Washington, DC – Today, Congresswoman Julia Brownley (D-CA) announced the introduction of the Saving Our Interconnected Lives (SOIL) Act (H.R. 8754), which encourages conservation practices that benefit both soil and wildlife habitat under the U.S. Department of Agriculture’s Environmental Quality Incentives Program (EQIP) and the Conservation Stewardship Program (CSP). Specifically, this bill prioritizes applications for projects that address both soil and habitat resources, as well as increases federal payments and reimbursements to agriculture producers for initiatives that benefit soil and wildlife habitat and address climate change most effectively. 

“Farmers, ranchers, and private foresters are on the front lines of the climate crisis and are actively working to build climate resilient lands that support their agricultural operations as they contribute to the world’s food and fiber production. However, at the current federal reimbursement rate, many landowners cannot afford to cover the upfront cost of implementing conservation practices,” said Congresswoman Julia Brownley. “The federal government needs to better support conservation practices that can benefit both soil and wildlife habitats to help producers fight climate change.

“Not only is climate change a key driver of biodiversity loss and can have significant impacts on wildlife and habitat on private land, but healthy habitats with rich biodiversity are more resistant to climate-related disasters, such as flooding, fire, drought, and sea level rise,” continued Brownley. “Research from leading scientists demonstrate that the biodiversity and climate crises are interconnected, so addressing climate mitigation through reducing emissions and sequestering carbon isn’t enough on its own to build climate resilient private lands. That is why the SOIL Act prioritizes those conservation practices that can benefit both climate and habitat.”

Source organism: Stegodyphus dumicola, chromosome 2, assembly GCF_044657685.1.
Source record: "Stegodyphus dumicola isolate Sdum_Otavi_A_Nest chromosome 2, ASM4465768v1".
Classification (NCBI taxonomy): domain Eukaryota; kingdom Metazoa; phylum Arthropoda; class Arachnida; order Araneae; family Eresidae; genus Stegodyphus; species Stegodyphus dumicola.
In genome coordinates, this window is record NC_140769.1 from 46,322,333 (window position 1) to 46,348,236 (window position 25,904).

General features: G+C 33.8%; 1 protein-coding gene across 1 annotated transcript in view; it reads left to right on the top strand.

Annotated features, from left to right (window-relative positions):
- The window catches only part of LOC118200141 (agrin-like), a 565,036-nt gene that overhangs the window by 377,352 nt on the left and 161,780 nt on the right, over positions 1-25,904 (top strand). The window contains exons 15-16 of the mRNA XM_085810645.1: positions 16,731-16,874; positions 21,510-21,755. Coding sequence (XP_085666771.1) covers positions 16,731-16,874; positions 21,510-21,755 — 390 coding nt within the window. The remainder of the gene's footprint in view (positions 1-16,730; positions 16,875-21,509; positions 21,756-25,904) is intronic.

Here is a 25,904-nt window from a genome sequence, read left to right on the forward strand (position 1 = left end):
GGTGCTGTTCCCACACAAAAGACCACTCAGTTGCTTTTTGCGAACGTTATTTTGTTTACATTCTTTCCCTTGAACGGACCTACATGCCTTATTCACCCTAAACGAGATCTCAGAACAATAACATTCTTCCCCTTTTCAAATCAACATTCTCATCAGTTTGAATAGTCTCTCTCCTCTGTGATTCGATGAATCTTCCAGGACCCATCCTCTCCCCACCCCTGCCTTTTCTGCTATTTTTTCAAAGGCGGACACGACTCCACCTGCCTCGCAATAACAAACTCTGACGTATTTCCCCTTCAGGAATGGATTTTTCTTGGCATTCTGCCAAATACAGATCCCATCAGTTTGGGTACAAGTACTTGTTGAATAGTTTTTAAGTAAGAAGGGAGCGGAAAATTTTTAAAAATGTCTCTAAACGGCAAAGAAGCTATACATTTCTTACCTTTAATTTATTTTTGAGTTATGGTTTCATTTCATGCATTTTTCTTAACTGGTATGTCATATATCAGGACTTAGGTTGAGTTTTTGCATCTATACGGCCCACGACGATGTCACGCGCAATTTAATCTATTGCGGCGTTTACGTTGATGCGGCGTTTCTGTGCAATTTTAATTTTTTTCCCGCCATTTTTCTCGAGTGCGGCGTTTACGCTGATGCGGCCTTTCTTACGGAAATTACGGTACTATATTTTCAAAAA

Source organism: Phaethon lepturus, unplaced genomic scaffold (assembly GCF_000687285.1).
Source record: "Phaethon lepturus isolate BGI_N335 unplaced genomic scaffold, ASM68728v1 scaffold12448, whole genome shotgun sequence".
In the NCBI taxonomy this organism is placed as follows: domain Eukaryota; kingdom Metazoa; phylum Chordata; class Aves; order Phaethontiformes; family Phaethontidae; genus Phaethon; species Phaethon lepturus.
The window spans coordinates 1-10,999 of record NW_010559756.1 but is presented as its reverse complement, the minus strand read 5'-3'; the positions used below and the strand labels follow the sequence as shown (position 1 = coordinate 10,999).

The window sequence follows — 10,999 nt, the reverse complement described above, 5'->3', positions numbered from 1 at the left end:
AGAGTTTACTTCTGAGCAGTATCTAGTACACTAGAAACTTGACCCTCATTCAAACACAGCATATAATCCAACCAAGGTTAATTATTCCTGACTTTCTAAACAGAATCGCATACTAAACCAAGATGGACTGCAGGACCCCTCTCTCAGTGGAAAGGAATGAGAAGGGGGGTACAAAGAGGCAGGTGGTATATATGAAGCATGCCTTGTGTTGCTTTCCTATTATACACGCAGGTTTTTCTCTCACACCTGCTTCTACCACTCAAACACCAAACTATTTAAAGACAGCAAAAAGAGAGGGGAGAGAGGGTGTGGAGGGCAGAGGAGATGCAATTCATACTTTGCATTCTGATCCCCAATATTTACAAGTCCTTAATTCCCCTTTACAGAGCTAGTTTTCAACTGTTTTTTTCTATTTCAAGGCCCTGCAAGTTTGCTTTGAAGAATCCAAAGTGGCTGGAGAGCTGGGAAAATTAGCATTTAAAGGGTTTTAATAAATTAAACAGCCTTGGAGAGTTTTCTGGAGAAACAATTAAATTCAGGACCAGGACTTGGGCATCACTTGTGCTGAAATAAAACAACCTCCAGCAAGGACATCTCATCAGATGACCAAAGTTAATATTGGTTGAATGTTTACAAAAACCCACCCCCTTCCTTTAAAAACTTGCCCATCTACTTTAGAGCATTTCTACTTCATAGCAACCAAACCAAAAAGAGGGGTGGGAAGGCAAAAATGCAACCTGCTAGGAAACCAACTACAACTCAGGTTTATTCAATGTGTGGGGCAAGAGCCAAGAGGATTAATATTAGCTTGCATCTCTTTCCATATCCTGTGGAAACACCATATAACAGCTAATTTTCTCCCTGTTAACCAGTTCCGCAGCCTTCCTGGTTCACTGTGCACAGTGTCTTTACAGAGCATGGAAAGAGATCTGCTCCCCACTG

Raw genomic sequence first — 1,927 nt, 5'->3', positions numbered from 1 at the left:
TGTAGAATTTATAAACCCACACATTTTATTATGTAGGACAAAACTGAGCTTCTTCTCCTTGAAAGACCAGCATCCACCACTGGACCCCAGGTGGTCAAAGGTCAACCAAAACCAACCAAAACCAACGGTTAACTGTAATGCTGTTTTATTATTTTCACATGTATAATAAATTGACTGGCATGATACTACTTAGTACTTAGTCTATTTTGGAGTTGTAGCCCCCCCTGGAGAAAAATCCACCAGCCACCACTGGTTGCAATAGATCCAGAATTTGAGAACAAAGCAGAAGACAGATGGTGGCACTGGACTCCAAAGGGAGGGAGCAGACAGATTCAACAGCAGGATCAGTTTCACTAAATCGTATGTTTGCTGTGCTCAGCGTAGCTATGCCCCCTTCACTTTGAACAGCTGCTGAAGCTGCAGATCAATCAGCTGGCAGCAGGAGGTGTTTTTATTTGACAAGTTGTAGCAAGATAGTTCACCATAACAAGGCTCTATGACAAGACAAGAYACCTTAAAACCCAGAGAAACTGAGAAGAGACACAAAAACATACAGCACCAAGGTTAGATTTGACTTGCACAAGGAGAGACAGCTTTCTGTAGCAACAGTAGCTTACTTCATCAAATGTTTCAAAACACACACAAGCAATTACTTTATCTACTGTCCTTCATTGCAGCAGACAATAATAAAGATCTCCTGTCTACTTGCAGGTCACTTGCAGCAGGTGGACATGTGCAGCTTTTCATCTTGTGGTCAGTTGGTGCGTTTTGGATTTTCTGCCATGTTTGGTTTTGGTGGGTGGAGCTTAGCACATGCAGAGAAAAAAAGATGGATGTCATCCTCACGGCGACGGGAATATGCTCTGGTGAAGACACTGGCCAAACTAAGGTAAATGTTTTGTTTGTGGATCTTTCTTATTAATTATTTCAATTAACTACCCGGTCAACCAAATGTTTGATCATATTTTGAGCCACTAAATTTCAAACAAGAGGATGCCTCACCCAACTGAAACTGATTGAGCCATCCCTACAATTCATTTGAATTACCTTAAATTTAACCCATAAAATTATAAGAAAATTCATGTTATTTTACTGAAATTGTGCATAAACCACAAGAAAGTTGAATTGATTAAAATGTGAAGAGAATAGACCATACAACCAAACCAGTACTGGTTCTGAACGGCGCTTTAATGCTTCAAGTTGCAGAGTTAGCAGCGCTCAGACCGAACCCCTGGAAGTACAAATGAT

“We applaud Representative Brownley’s foresight and commitment to combating the biodiversity crisis from the ground up,” said Robert Dewey, Vice President of Government Relations for Defenders of Wildlife. “Our nation’s farmers are some of the best stewards of our landscapes and deserve broad support for their conservation efforts. We encourage bipartisan support for the SOIL Act and hope for its swift passage.”

To build climate resilient farms and ranches, the SOIL Act would: 

  • Prioritize applications under EQIP and CSP for projects that address both soil and habitat.
  • Provide payment to agricultural producers at 90% of the cost associated with performing a practice that simultaneously benefits both soil and wildlife habitat under EQIP. 
  • Provide supplemental payments for activities that benefit soil and wildlife under CSP.

Read the full text of the SOIL Act, here.  


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